The Zebra Finch Taeniopygia guttata is a model bird species for the experimental study of behavioural and evolutionary concepts in captivity and especially sexual selection. The validity of sexual selection studies of domesticated birds is of long-standing concern as little is known about the influence of domestication on sexually selected traits. Most domesticated Zebra Finch populations are maintained under a strict breeding regime to avoid potential inbreeding. However, these breeding regimes may interfere with the processes of sexual selection and influence the evolution of sexually selected traits because they may limit or prohibit active mate choice. Here, we investigated the potential impact of a monogamous breeding scheme in a domesticated population in which active mate choice is largely inhibited, on the evolution of sperm morphometry as a sexually selected trait. We compared sperm morphometric traits (total sperm length and length of sperm head, midpiece and flagellum), and the variance thereof, between a domesticated and two wild Zebra Finch populations. Although we found significant differences between the three populations for certain sperm traits (head length, midpiece length), which may be of importance in postcopulatory sexual selection, overall, variance in sperm morphometry did not differ between the domesticated and the wild Zebra Finch populations. Our results validate the use of domesticated Zebra Finches for further studies of postcopulatory sexual selection and sperm competition.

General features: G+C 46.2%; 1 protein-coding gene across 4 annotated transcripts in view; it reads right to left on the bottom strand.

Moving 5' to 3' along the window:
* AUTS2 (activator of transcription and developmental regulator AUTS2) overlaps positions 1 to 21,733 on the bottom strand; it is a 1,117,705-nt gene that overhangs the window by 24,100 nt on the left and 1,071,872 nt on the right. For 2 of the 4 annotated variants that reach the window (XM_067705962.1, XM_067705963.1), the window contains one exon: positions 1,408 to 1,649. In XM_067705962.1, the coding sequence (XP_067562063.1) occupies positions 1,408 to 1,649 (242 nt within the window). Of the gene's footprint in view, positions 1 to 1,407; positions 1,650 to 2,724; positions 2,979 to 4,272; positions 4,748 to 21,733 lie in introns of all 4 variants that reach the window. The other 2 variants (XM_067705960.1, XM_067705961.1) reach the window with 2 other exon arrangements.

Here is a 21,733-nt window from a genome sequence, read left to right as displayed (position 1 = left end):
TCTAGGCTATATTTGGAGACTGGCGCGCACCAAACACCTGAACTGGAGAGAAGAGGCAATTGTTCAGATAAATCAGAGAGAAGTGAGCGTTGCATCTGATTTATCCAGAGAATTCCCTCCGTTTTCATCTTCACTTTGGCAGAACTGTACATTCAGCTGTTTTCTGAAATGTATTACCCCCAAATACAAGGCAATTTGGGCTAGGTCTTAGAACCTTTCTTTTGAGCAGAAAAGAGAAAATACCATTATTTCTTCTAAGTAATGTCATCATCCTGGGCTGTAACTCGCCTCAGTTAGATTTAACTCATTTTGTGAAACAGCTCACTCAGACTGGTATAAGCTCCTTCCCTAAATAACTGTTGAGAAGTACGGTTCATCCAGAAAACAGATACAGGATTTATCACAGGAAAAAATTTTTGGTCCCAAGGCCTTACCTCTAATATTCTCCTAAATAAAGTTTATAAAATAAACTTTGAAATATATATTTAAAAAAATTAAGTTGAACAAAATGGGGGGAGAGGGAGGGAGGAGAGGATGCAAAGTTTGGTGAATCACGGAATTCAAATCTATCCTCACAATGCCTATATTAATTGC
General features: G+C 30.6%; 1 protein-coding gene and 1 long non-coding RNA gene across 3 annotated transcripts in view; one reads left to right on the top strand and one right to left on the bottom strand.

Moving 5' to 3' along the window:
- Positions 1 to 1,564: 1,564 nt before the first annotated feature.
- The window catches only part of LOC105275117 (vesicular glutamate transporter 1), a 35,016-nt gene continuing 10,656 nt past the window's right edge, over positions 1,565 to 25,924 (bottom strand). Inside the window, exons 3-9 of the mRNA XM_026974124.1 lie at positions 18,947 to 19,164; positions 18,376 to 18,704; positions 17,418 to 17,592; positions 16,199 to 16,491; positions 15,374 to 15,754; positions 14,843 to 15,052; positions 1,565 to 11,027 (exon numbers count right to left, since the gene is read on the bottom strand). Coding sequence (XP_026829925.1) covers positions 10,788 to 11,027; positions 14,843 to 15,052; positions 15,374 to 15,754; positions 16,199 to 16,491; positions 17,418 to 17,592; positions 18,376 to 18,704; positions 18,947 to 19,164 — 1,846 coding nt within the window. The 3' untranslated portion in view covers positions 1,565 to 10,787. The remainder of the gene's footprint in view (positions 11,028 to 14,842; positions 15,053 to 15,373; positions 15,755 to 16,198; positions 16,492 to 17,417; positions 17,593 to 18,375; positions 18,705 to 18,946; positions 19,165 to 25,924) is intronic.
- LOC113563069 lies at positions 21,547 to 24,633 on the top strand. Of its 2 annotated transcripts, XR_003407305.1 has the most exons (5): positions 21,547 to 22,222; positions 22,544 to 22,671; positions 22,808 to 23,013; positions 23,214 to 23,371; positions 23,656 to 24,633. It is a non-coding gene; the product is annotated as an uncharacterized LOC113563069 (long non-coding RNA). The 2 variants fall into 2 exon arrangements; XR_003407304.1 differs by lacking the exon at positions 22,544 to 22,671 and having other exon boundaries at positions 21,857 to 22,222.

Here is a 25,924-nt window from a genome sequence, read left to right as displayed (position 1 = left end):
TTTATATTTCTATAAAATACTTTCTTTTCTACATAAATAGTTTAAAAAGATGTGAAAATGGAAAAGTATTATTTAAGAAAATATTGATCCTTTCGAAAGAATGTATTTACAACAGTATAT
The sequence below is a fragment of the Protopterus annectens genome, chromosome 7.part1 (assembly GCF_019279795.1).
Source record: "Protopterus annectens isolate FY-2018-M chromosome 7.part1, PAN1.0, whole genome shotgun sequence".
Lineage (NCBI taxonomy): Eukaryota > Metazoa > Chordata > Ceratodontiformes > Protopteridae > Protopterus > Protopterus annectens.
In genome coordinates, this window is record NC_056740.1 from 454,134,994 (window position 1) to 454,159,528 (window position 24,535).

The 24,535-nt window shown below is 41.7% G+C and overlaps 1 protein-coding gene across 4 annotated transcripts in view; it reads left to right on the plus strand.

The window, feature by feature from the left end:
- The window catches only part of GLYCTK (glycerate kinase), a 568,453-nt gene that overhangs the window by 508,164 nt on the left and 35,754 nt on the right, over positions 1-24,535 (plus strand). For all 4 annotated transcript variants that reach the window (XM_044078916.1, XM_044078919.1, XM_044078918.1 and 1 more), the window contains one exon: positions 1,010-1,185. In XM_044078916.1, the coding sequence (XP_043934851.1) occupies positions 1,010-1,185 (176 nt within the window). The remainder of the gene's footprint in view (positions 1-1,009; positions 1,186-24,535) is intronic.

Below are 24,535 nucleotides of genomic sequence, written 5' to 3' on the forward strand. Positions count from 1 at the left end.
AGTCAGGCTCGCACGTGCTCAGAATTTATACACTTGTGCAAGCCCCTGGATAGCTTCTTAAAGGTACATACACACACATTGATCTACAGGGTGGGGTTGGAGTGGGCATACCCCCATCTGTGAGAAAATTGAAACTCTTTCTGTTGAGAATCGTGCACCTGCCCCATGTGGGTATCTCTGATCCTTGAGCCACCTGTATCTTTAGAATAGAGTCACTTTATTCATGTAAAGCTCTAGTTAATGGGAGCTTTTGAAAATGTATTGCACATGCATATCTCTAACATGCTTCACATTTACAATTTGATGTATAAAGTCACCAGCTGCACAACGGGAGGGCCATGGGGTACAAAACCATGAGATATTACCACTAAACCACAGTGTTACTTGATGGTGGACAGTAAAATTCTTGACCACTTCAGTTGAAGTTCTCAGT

- post-copulatory sexual selection
- sperm design
- Taeniopygia guttata
- POSTCOPULATORY SEXUAL SELECTION
- INTRASPECIFIC VARIATION
- MAMMALIAN SPERM
- PASSERINE BIRDS